Lecture 6: Small & Large Intestine Visceral Referred Pain: There are two types of pain: A. Somatic pain (sharp and localized easily) arises from organs such as muscles, bones & parietal peritoneum. B. Visceral pain (dull and poorly localized) arises from an organ such as stomach and intestine. C. Referred pain (dull and localized) is a visceral pain arising from viscera but felt (radiate) to dermatome level, which receives visceral fibers from organ concerned.
Lecture 6: Small & Large Intestine Appendicitis Is acute inflammation of the appendix is caused by occlusion of lumen either in young people by hyperplasia of lymphatic follicles in appendix Or in older people, obstruction results from a fecolith that forms around a center of fecal matter. When secretions from appendix cannot escape, appendix swells, stretching visceral peritoneum. Visceral pain of appendicitis, therefore, referred to periumbilical region because afferent pain fibers enter spinal cord at T10 level. Later, severe pain in right lower quadrant results from irritation of parietal peritoneum lining abdominal wall (Shifting Pain).
Lecture 8: Liver, Spleen and Pancreas Gallstones A gallstone is a concretion composed chiefly of cholesterol crystals in biliary system. They may cause injury to gallbladder or obstruction of biliary tract. Distal end of hepatopancreatic ampulla is narrowest part of biliary passages and is a common site for impaction of gallstones. Hartmann pouch (infundibulum of gallbladder) is a dilation at junction of neck of gallbladder and cystic duct and is another common site for impaction. Gallstones lodged in cystic duct causes biliary colic (intense, spasmodic pain). If stone blocks cystic duct, cholecystitis (inflammation of gallbladder) occurs because of bile accumulation & enlargement of gallbladder. Acute Cholecystitis is inflammation of gallbladder which may cause irritation of subdiaphragmatic parietal peritoneum, which is supplied in part by phrenic nerve. This may give rise to referred pain over right shoulder.
Lecture 8: Liver, Spleen and Pancreas Gallstones in the Duodenum Dilated and inflamed gall bladder owing to an impacted gallstone in its duct, may develop adhesions with adjacent viscera. Continued inflammation may break down (ulcerate) tissue boundaries between gallbladder and a part of alimentary tract adherent to it, resulting in a cholecystenteric fistula. Because of their proximity to gallbladder, the superior part of duodenum and transverse colon are most likely to develop a fistula of this type. The fistula would enable a large gallstone, incapable of passing though the cystic duct, to enter the alimentary tract that may become trapped at the ileocecal valve, producing a bowel obstruction (gallstone ileus).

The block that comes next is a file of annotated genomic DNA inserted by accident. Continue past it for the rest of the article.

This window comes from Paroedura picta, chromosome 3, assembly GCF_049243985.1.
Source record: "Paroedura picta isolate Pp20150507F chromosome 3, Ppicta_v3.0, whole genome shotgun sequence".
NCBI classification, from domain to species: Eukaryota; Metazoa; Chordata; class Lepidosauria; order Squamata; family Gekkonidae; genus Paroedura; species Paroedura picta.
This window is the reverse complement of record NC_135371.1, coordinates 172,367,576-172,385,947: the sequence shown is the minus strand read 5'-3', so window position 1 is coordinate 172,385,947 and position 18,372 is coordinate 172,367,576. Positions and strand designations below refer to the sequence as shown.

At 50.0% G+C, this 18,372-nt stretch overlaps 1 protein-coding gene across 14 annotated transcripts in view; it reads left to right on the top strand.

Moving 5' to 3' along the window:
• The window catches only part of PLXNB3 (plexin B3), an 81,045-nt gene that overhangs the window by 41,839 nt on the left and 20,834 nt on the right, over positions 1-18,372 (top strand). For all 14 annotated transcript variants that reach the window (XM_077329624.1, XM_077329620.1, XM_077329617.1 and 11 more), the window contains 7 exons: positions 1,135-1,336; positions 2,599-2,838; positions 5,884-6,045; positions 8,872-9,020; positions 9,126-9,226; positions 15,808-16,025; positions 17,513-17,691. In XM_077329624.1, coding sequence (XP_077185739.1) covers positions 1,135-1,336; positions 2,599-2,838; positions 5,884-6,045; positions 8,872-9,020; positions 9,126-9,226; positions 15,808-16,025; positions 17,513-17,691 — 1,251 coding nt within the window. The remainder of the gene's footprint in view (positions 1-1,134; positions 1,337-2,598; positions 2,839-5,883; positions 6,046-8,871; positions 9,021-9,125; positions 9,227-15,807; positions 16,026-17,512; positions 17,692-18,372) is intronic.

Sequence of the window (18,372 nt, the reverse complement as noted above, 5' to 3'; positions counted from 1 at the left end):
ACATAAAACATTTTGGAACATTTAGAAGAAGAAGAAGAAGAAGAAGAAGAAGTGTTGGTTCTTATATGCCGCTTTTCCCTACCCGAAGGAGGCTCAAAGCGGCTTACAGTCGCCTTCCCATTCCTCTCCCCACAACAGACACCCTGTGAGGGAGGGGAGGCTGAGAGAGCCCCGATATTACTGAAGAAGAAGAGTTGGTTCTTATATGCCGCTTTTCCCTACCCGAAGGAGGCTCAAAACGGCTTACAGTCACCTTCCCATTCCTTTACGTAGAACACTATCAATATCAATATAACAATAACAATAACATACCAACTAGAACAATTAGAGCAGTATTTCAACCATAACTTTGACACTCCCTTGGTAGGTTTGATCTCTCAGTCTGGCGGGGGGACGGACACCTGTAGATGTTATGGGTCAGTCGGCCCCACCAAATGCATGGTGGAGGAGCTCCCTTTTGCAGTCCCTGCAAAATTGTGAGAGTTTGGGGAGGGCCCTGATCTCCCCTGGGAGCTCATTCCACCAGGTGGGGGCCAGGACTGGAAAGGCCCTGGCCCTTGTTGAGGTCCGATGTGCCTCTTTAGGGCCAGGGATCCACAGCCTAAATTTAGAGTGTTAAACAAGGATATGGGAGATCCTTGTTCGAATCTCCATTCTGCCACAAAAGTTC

Lecture 8: Liver, Spleen and Pancreas Pancreatic Head Cancer Cancer of the head often compresses and obstructs the bile duct and/or the hepatopancreatic ampulla. This condition causes obstruction, resulting in the retention of bile pigments, enlargement of the gallbladder, and jaundice (obstructive jaundice). Cancer of the neck and body of the pancreas may cause portal or inferior vena caval obstruction because the pancreas overlies these large veins.
Lecture 9: Kidney & Ureter Renal and Ureteric Calculi Calculi may form and become located in calices of kidneys, ureters, or urinary bladder. A renal calculus (kidney stone) may pass from kidney into renal pelvis and then into ureter. If stone is sharp, or it is larger than normal lumen of ureter (about 3 mm) causing excessive distension of this muscular tube, ureteric calculus will cause severe intermittent pain (ureteric colic) as it is gradually forced down the ureter by waves of contraction. Calculus may cause complete or intermittent obstruction of urinary flow. Depending on level of obstruction, pain may be referred to the lumbar or inguinal regions, or the external genitalia and/or testis.
Lecture 9: Kidney & Ureter Pelvic Kidney (ectopic kidney) Kidney may be arrested in some part of its normal embryonic ascent; it usually is found at the brim of pelvis. Horseshoe Kidney Caudal ends of both kidneys fuse as they develop resulting in horseshoe kidney. Both kidneys start to ascend from pelvis, but the interconnecting bridge becomes trapped behind inferior mesenteric artery, so kidneys come to rest in low lumbar region. Both ureters are kinked as they pass inferiorly over the bridge of renal tissue, producing urinary stasis, which may result in infection and stone formation.